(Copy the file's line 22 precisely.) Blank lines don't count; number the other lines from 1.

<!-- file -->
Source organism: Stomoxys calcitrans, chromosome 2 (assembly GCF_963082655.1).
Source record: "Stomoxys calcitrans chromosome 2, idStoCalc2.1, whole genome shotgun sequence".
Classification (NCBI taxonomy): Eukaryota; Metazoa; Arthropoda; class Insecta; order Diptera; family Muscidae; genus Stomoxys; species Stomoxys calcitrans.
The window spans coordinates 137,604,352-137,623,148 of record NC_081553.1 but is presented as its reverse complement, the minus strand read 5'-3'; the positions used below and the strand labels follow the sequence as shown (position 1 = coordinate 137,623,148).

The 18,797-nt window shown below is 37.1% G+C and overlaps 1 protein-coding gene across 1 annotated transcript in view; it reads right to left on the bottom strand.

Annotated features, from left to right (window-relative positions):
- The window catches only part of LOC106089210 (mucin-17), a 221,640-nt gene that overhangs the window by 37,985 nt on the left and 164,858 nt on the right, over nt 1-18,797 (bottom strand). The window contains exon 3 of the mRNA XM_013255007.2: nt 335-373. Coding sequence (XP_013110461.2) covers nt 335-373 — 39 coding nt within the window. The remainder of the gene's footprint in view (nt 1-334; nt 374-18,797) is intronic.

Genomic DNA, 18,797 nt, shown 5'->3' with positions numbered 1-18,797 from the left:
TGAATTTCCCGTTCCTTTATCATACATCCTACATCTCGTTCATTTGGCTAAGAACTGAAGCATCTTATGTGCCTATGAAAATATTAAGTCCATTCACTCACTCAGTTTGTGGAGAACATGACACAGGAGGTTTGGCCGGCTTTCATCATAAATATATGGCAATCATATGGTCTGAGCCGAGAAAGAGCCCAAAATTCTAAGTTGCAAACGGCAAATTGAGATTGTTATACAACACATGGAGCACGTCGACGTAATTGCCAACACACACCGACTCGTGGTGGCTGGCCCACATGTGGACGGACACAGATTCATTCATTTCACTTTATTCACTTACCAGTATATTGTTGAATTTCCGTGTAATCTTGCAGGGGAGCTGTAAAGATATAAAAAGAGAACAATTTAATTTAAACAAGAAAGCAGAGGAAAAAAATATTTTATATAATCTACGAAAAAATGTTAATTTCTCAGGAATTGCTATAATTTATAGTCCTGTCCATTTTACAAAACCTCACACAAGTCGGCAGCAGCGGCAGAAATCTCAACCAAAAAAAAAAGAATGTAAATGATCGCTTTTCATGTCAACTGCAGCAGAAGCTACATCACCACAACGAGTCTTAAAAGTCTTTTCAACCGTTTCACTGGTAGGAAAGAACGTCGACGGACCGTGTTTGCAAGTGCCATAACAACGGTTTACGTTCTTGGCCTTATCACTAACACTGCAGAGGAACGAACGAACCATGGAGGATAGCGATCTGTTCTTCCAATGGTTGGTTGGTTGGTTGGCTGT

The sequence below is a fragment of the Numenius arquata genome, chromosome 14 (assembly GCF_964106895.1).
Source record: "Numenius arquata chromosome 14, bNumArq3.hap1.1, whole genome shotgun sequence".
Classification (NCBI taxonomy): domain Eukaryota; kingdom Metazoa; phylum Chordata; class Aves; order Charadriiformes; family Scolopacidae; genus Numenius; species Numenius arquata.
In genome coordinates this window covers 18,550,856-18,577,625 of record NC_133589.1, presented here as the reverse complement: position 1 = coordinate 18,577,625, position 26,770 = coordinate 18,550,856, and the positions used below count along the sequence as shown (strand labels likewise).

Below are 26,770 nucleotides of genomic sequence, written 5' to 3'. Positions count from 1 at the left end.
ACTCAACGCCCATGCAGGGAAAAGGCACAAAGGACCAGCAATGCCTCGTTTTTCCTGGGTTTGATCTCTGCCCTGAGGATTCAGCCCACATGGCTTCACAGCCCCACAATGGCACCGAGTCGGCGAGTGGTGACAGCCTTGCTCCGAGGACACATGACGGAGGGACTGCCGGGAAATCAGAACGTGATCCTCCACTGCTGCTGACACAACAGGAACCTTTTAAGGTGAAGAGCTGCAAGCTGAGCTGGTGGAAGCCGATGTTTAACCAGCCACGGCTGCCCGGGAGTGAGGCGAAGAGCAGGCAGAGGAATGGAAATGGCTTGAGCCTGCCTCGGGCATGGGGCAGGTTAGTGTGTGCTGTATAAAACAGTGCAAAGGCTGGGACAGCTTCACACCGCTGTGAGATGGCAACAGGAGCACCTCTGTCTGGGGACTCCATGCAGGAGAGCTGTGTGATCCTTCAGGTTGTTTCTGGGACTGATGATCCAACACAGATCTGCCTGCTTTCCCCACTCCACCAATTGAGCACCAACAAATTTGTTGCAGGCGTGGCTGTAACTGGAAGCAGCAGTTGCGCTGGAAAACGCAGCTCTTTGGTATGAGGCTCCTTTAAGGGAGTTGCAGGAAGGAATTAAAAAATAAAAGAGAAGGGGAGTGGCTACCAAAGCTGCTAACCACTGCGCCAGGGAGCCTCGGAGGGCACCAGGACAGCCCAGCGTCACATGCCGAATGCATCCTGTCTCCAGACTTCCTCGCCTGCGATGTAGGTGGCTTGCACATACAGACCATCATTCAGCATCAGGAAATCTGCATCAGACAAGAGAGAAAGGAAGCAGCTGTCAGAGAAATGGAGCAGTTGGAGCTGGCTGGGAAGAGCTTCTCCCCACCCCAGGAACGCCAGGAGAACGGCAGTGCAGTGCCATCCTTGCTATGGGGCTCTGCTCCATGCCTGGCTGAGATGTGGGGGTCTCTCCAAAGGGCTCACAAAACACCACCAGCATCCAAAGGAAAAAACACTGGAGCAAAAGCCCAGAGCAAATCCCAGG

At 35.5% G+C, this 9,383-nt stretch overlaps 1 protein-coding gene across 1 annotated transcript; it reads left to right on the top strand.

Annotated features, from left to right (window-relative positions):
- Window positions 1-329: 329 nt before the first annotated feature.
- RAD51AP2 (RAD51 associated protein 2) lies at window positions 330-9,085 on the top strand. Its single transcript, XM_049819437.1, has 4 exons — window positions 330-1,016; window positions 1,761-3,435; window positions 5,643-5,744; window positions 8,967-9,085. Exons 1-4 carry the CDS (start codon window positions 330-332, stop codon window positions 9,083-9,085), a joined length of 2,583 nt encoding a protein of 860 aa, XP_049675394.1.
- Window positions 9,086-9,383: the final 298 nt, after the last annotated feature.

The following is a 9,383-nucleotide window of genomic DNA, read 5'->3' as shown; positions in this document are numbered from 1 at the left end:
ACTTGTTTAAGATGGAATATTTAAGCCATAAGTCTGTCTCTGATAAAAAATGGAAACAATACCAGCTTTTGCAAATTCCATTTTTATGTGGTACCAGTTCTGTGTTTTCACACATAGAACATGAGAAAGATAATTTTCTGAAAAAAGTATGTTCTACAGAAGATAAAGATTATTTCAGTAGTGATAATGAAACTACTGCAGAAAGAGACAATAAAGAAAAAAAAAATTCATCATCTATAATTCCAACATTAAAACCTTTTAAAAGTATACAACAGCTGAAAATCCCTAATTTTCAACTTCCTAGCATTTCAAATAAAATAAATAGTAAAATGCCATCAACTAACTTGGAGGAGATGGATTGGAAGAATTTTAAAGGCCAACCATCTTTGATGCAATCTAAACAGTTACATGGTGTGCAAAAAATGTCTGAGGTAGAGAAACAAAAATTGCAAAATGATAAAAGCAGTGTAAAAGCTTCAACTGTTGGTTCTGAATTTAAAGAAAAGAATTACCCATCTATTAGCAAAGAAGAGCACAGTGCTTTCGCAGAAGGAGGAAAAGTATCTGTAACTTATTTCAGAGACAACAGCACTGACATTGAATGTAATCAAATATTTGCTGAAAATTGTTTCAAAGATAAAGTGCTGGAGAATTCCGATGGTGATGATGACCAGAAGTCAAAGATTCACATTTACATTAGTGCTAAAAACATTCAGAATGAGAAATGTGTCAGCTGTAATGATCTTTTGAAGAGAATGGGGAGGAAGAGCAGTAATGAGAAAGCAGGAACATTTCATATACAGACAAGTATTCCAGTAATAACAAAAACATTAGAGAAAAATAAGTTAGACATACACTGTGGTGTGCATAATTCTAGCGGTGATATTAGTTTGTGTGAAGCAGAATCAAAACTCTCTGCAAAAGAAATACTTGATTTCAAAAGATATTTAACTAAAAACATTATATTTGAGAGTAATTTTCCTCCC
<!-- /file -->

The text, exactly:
ACTTGTTTAAGATGGAATATTTAAGCCATAAGTCTGTCTCTGATAAAAAATGGAAACAATACCAGCTTTTGCAAATTCCATTTTTATGTGGTACCAGTTCTGTGTTTTCACACATAGAACATGAGAAAGATAATTTTCTGAAAAAAGTATGTTCTACAGAAGATAAAGATTATTTCAGTAGTGATAATGAAACTACTGCAGAAAGAGACAATAAAGAAAAAAAAAATTCATCATCTATAATTCCAACATTAAAACCTTTTAAAAGTATACAACAGCTGAAAATCCCTAATTTTCAACTTCCTAGCATTTCAAATAAAATAAATAGTAAAATGCCATCAACTAACTTGGAGGAGATGGATTGGAAGAATTTTAAAGGCCAACCATCTTTGATGCAATCTAAACAGTTACATGGTGTGCAAAAAATGTCTGAGGTAGAGAAACAAAAATTGCAAAATGATAAAAGCAGTGTAAAAGCTTCAACTGTTGGTTCTGAATTTAAAGAAAAGAATTACCCATCTATTAGCAAAGAAGAGCACAGTGCTTTCGCAGAAGGAGGAAAAGTATCTGTAACTTATTTCAGAGACAACAGCACTGACATTGAATGTAATCAAATATTTGCTGAAAATTGTTTCAAAGATAAAGTGCTGGAGAATTCCGATGGTGATGATGACCAGAAGTCAAAGATTCACATTTACATTAGTGCTAAAAACATTCAGAATGAGAAATGTGTCAGCTGTAATGATCTTTTGAAGAGAATGGGGAGGAAGAGCAGTAATGAGAAAGCAGGAACATTTCATATACAGACAAGTATTCCAGTAATAACAAAAACATTAGAGAAAAATAAGTTAGACATACACTGTGGTGTGCATAATTCTAGCGGTGATATTAGTTTGTGTGAAGCAGAATCAAAACTCTCTGCAAAAGAAATACTTGATTTCAAAAGATATTTAACTAAAAACATTATATTTGAGAGTAATTTTCCTCCC